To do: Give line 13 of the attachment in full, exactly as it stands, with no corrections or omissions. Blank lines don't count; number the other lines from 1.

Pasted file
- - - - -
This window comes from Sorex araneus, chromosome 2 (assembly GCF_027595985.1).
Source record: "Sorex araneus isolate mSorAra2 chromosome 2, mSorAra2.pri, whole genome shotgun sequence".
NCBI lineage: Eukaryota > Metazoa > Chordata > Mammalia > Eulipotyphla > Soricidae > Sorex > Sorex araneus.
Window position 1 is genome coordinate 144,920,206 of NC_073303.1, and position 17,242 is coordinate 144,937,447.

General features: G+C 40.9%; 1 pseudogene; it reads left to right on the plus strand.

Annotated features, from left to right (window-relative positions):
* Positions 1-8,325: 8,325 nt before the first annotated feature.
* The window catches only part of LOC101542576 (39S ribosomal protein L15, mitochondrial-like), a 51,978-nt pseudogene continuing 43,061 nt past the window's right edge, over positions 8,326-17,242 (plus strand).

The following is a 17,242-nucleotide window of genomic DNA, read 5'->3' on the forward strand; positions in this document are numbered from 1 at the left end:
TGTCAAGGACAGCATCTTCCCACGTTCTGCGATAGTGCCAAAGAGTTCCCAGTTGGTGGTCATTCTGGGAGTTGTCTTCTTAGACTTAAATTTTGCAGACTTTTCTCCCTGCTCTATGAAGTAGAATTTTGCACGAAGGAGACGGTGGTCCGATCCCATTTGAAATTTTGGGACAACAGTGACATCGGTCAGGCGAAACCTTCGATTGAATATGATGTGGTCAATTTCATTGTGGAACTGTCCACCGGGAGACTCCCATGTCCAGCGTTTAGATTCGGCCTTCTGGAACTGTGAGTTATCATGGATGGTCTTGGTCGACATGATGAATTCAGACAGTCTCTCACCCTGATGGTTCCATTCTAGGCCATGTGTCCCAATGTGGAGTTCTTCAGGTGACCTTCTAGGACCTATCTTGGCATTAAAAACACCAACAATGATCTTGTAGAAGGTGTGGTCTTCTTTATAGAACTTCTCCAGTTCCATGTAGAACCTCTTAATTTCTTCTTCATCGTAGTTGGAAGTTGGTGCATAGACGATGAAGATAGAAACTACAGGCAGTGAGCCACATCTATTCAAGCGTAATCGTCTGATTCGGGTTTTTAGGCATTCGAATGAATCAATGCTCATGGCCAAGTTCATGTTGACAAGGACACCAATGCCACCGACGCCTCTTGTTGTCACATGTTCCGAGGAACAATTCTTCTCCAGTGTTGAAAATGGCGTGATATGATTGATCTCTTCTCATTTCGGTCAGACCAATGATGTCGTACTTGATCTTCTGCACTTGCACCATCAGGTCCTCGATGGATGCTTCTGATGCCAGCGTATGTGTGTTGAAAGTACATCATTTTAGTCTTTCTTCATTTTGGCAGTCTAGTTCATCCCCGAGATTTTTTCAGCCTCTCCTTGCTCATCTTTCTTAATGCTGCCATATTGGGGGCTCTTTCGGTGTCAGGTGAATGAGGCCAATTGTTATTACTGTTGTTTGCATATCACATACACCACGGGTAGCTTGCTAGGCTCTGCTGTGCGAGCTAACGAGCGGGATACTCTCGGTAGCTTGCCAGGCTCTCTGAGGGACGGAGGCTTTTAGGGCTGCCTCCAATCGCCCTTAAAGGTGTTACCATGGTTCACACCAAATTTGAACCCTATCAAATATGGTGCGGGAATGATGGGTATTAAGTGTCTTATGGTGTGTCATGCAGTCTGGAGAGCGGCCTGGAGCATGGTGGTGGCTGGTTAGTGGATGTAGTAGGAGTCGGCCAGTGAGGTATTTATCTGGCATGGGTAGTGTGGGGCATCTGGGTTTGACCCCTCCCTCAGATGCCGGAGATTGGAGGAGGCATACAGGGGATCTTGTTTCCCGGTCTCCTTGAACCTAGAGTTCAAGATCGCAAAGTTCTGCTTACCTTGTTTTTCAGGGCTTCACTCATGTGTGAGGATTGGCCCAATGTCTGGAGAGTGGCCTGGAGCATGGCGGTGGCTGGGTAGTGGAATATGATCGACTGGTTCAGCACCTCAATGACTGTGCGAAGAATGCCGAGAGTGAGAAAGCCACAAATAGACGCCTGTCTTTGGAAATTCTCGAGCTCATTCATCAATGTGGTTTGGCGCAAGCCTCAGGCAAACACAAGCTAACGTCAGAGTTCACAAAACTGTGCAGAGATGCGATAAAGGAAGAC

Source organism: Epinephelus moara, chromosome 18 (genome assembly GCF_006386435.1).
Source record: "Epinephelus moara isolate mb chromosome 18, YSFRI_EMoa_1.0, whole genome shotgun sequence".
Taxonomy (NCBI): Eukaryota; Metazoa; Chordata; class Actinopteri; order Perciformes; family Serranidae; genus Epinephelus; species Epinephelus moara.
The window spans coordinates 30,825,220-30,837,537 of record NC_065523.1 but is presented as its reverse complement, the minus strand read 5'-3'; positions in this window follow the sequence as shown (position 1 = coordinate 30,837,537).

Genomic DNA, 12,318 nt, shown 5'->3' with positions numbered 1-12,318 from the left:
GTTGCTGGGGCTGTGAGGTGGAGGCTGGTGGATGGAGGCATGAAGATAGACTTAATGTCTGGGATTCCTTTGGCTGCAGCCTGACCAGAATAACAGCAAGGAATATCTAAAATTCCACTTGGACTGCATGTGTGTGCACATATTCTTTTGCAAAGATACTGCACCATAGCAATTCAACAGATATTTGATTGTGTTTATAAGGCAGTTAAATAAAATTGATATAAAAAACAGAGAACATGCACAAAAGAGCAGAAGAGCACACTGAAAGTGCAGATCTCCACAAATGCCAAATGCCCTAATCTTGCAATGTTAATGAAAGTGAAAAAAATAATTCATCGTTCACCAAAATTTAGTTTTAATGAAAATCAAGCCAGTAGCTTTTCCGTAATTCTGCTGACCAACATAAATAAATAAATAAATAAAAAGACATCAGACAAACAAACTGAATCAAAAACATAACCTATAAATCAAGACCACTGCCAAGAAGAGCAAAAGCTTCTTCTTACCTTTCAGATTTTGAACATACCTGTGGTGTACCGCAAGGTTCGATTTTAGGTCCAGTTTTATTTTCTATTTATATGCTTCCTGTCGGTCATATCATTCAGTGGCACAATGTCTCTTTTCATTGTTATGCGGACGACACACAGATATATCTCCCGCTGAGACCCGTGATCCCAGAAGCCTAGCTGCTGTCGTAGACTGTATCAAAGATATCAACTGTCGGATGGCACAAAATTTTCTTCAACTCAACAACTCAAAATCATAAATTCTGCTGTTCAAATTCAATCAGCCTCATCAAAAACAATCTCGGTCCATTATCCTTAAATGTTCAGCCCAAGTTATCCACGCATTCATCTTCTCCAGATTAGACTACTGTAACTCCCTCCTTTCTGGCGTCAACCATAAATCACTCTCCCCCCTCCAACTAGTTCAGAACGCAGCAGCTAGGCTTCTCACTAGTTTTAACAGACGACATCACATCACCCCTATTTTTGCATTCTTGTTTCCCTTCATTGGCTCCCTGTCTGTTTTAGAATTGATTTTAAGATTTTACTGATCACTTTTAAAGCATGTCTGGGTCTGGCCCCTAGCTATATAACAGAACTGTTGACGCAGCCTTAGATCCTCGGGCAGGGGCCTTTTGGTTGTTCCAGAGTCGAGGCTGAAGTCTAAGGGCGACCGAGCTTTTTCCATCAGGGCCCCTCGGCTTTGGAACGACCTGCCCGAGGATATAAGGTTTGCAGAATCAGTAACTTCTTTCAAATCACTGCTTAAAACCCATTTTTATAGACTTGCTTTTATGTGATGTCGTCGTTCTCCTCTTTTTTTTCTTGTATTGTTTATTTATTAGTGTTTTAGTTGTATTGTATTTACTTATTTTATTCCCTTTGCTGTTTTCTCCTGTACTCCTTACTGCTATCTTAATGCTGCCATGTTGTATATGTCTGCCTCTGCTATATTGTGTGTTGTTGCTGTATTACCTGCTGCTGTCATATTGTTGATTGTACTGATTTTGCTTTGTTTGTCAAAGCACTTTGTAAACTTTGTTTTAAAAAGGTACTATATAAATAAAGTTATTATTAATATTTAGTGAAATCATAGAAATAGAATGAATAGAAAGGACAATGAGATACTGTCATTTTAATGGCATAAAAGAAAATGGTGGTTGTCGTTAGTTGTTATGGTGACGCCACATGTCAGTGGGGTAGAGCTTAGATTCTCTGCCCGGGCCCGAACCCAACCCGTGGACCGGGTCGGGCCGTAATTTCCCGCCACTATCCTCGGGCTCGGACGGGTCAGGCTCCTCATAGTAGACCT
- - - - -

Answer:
Taxonomy (NCBI): Eukaryota; Metazoa; Chordata; class Actinopteri; order Perciformes; family Serranidae; genus Epinephelus; species Epinephelus moara.